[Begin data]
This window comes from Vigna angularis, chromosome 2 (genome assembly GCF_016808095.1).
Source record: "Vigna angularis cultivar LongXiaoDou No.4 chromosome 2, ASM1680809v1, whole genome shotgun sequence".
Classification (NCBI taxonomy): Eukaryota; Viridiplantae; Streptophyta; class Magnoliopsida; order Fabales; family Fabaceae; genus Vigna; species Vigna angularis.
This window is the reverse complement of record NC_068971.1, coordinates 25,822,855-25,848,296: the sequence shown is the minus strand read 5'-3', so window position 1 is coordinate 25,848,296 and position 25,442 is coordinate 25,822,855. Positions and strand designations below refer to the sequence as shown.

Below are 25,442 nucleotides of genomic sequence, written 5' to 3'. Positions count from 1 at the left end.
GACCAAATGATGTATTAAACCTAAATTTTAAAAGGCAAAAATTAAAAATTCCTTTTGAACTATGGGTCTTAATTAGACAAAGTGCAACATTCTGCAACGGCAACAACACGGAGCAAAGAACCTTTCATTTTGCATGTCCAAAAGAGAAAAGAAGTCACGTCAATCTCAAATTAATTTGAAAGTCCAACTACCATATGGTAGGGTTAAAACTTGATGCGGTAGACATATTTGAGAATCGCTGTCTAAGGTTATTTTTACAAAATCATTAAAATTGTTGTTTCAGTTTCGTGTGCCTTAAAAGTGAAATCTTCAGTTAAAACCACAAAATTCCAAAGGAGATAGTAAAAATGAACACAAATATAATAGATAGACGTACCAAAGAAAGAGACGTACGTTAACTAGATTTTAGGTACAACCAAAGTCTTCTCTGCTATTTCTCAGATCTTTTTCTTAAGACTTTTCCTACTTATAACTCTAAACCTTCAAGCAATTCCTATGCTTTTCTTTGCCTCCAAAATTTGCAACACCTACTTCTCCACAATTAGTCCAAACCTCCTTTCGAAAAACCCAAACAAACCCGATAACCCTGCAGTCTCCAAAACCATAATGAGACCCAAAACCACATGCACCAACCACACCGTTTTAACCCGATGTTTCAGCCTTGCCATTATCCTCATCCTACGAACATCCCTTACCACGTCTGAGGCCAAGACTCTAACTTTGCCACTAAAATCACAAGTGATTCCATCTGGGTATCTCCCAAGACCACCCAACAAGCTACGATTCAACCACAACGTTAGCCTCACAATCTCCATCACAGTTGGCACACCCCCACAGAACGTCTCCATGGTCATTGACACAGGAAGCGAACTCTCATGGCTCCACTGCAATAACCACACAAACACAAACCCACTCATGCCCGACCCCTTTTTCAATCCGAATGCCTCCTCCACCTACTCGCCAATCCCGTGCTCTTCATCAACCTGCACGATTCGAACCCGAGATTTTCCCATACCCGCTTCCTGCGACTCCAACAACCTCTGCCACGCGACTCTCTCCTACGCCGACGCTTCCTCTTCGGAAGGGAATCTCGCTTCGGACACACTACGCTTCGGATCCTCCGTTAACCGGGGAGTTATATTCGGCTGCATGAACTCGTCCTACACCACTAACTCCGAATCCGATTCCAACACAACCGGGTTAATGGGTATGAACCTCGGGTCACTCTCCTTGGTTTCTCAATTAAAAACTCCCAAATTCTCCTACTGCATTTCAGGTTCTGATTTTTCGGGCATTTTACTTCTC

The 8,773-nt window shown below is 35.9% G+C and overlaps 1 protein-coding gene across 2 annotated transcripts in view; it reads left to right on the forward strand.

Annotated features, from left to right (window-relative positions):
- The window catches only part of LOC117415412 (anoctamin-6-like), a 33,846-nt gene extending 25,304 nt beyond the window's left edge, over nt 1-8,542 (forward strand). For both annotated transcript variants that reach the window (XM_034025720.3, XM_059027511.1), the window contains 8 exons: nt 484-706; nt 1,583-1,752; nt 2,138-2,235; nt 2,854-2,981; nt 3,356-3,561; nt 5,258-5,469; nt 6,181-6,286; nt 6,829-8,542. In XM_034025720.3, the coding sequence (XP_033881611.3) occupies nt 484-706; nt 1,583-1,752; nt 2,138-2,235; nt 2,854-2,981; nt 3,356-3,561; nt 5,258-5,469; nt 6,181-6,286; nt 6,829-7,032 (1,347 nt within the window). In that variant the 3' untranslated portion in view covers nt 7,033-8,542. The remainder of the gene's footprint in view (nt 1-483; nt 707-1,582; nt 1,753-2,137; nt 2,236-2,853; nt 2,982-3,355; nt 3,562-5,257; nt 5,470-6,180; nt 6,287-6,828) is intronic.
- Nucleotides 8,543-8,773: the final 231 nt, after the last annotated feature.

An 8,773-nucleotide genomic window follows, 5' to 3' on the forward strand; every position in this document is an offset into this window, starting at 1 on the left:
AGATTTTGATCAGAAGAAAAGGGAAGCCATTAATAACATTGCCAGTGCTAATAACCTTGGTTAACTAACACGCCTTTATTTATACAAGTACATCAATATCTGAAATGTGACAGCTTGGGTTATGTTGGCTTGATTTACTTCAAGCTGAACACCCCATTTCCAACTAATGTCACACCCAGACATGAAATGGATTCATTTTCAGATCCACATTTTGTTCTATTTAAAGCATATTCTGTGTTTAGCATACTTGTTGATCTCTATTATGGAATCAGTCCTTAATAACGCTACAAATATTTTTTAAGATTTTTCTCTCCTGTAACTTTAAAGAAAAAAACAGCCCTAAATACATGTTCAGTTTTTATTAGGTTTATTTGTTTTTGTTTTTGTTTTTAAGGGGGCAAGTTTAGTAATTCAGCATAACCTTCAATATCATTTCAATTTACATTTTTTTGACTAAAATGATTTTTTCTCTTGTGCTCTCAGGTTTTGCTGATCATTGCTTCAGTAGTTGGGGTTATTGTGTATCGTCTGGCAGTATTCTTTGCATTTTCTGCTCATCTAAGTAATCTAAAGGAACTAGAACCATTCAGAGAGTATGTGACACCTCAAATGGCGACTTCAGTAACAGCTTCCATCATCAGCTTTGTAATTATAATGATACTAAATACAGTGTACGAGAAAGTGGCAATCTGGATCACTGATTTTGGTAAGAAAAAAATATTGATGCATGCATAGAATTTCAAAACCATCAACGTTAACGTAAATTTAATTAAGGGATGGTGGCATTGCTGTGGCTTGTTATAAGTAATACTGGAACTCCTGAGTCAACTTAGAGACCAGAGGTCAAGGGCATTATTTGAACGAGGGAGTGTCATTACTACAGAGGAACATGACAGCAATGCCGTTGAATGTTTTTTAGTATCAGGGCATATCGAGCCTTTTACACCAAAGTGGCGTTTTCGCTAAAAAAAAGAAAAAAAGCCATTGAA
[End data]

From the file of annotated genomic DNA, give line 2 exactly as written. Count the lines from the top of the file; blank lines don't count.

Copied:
Source record: "Vigna angularis cultivar LongXiaoDou No.4 chromosome 2, ASM1680809v1, whole genome shotgun sequence".